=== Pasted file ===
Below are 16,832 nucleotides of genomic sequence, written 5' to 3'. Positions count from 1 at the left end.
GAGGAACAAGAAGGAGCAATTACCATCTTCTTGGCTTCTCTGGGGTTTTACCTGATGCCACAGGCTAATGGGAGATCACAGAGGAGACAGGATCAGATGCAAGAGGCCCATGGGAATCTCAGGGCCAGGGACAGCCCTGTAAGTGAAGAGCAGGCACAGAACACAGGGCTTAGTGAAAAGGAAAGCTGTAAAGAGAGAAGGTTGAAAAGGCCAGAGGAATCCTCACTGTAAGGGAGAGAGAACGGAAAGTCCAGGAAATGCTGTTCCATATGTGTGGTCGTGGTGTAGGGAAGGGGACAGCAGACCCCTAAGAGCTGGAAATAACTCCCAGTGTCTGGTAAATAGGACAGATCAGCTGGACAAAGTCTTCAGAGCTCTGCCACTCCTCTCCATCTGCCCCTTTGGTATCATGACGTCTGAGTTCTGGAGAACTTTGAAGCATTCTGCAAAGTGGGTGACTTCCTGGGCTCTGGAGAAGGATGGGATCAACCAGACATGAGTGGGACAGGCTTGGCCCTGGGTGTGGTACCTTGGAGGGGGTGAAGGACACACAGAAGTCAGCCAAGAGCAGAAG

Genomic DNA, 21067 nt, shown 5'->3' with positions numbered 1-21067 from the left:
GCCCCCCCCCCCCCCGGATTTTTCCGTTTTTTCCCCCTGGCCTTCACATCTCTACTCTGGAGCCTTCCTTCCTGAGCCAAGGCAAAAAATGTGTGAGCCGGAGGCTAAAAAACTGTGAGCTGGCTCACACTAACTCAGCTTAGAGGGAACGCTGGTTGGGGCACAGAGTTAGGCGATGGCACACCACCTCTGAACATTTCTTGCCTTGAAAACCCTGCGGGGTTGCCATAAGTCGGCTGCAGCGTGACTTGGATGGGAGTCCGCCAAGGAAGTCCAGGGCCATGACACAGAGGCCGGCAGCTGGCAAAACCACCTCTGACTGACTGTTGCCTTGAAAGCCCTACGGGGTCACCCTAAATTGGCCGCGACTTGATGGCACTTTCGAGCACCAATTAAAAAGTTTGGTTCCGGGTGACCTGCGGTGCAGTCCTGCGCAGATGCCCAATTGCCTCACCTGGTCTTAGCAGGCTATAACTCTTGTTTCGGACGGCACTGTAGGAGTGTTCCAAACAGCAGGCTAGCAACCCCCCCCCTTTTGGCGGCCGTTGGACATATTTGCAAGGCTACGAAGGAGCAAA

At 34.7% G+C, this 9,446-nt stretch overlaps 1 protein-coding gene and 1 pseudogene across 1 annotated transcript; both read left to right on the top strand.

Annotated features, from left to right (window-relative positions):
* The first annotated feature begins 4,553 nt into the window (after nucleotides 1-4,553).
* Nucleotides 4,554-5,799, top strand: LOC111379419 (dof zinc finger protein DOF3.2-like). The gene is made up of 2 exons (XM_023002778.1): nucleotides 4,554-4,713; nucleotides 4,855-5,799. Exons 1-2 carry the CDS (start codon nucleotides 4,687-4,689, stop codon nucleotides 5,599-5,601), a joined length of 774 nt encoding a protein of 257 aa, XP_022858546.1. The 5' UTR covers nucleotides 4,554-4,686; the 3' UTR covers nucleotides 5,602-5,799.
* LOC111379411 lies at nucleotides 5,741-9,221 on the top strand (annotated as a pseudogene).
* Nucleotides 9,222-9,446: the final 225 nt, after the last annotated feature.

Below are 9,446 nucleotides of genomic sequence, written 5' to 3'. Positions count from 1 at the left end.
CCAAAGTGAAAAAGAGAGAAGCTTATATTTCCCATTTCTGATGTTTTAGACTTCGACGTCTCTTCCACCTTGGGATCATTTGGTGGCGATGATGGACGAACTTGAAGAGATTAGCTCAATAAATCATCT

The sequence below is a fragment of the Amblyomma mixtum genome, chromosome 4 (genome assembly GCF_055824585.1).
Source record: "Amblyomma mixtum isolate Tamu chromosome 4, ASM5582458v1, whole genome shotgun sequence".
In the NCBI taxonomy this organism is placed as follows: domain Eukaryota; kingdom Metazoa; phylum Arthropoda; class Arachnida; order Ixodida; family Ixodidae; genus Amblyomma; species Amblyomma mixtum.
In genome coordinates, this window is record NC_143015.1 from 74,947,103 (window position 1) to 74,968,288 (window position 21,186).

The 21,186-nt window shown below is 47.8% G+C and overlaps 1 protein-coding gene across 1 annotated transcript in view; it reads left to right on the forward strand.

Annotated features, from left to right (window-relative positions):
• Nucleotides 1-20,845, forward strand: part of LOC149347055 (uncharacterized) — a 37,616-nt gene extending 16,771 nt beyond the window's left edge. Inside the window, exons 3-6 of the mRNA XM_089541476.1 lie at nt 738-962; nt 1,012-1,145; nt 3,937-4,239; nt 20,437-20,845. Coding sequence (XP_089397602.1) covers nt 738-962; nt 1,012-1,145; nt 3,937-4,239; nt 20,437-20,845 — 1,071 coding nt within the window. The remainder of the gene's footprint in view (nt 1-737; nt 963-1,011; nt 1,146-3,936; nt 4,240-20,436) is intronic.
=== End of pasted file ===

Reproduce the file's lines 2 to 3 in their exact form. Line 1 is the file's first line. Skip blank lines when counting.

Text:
GAGGAACAAGAAGGAGCAATTACCATCTTCTTGGCTTCTCTGGGGTTTTACCTGATGCCACAGGCTAATGGGAGATCACAGAGGAGACAGGATCAGATGCAAGAGGCCCATGGGAATCTCAGGGCCAGGGACAGCCCTGTAAGTGAAGAGCAGGCACAGAACACAGGGCTTAGTGAAAAGGAAAGCTGTAAAGAGAGAAGGTTGAAAAGGCCAGAGGAATCCTCACTGTAAGGGAGAGAGAACGGAAAGTCCAGGAAATGCTGTTCCATATGTGTGGTCGTGGTGTAGGGAAGGGGACAGCAGACCCCTAAGAGCTGGAAATAACTCCCAGTGTCTGGTAAATAGGACAGATCAGCTGGACAAAGTCTTCAGAGCTCTGCCACTCCTCTCCATCTGCCCCTTTGGTATCATGACGTCTGAGTTCTGGAGAACTTTGAAGCATTCTGCAAAGTGGGTGACTTCCTGGGCTCTGGAGAAGGATGGGATCAACCAGACATGAGTGGGACAGGCTTGGCCCTGGGTGTGGTACCTTGGAGGGGGTGAAGGACACACAGAAGTCAGCCAAGAGCAGAAG

Genomic DNA, 21067 nt, shown 5'->3' with positions numbered 1-21067 from the left: